Monday, 14 July 2008

Four interviews and a massacre

Ten years ago, on Purim day, Dr. Baruch Goldstein donned military reserves uniform and headed for the cave of Patriarchs in Hebron. Ori Golan returns to the site of the massacre in Hebron.
Ten years ago, on Purim day, shortly before 5:30 in the morning, Baruch Goldstein, 37, donned military reserves uniform and headed for the cave of Patriarchs in Hebron – a sacred place to both Jews and Muslims. A resident of Kiryat Arba, and a doctor by profession, Goldstein was a familiar face among the Jewish community of Hebron. With his assault rifle, he brushed passed the guards and entered the Ibrahimi mosque inside the cave. Despite the early hour, some 500 men were prostrating in prayer, marking the 15th day of Ramadan. Calmly, without warning, Goldstein opened fire into the back of the worshippers, raining 108 bullets in a matter of seconds. He killed 29 men and wounded 125 before being overpowered by the crowd, and crushed to death.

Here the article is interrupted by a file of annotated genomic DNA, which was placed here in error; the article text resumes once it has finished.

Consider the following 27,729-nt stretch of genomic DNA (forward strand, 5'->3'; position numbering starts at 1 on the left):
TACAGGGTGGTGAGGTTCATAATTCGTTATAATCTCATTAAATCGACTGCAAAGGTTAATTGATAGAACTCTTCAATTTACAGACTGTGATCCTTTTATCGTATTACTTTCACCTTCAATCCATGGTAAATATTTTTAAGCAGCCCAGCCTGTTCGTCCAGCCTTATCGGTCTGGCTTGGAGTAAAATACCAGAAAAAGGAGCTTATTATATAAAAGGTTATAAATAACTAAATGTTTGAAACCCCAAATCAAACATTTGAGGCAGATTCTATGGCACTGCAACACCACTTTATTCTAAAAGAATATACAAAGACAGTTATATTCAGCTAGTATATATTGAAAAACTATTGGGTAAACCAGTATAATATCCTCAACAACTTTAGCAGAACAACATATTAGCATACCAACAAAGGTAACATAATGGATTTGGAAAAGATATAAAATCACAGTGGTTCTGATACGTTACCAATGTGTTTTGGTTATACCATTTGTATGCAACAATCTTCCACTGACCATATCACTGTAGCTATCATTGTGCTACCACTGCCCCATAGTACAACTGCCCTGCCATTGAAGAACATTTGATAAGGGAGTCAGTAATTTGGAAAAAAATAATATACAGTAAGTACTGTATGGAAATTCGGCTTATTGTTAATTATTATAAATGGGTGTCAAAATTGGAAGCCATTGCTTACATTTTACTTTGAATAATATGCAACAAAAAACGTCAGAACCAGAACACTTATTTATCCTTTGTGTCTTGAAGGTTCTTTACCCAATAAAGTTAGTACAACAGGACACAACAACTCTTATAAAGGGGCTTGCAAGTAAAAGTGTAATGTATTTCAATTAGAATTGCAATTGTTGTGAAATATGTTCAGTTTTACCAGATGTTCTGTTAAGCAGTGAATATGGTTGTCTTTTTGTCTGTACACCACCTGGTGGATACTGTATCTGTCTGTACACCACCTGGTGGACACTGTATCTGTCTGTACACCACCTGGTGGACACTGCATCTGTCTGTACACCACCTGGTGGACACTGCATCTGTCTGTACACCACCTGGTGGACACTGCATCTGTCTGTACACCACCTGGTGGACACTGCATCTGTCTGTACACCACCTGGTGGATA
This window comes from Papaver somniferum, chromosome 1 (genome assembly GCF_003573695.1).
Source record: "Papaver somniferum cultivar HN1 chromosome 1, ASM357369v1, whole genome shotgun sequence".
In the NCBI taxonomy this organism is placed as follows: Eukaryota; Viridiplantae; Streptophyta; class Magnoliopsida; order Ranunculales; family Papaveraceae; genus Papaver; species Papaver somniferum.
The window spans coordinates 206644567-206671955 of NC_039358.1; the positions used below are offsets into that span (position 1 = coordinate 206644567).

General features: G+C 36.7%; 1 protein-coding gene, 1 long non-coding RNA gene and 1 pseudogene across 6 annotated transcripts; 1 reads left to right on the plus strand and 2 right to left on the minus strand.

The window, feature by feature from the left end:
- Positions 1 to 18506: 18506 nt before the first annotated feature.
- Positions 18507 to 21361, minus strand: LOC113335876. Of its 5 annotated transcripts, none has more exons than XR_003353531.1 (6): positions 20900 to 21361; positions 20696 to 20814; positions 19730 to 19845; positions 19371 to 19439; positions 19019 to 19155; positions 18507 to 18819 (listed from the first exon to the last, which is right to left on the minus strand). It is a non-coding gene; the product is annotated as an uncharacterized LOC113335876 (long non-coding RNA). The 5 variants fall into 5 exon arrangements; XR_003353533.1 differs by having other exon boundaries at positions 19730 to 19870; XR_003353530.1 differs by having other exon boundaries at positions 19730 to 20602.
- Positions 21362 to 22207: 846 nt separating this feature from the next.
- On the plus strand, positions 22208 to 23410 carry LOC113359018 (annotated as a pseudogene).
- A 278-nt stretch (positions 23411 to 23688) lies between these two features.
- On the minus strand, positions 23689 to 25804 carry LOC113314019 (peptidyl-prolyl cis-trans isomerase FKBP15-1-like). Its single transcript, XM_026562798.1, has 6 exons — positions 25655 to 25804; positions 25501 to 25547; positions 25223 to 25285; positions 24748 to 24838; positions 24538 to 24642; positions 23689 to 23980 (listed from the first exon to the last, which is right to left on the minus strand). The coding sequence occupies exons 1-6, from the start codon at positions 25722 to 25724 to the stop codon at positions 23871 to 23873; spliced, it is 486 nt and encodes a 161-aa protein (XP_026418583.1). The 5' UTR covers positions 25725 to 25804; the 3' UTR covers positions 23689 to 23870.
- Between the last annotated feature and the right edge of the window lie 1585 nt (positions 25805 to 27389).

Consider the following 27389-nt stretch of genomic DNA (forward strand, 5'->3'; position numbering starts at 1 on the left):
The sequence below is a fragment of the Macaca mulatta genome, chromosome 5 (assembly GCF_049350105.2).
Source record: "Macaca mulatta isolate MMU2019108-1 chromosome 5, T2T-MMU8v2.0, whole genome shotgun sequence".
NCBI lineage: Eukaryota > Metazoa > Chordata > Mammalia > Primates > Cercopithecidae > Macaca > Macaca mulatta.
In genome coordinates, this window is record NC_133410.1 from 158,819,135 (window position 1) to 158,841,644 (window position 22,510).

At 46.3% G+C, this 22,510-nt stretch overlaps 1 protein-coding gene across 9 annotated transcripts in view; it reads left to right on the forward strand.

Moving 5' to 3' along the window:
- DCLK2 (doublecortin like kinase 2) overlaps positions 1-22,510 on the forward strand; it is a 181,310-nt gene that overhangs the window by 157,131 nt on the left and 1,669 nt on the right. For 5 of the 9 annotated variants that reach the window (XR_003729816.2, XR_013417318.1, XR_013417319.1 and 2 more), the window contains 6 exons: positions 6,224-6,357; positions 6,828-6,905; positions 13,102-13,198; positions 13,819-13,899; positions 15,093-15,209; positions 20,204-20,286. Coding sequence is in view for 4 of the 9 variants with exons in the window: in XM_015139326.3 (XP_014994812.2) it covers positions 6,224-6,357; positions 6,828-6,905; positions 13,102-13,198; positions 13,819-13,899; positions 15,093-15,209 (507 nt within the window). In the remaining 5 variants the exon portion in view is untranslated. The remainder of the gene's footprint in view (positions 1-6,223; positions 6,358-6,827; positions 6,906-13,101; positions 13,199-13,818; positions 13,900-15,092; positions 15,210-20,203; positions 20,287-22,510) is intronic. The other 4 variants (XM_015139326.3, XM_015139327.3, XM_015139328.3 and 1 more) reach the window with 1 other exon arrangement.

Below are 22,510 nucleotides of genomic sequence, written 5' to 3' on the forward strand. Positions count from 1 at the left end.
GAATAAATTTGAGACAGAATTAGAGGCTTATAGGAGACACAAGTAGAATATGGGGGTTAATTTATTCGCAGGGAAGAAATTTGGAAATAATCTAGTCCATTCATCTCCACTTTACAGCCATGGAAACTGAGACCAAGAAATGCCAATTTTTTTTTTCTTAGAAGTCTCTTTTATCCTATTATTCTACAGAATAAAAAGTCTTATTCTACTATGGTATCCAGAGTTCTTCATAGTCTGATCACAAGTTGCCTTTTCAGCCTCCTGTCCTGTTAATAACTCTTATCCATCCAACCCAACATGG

Kamal Abdeen was at the mosque that morning. "I heard a loud noise", he recalls, "and looked up to see where it was coming from, and that’s the last thing I remember." Abdeen sustained gunshots to his chest and a ruptured trachea and remained unconscious for two weeks. His injuries have left him permanently paralysed in both legs.

Since the massacre, Abdeen has channelled his energies to empowering Palestinians with disabilities. He established the Palestinian Association for the Physically Disabled and is the Palestinian Authority’s national champion in table tennis, twice heading the Palestinian table tennis team in the Special Olympics in Europe.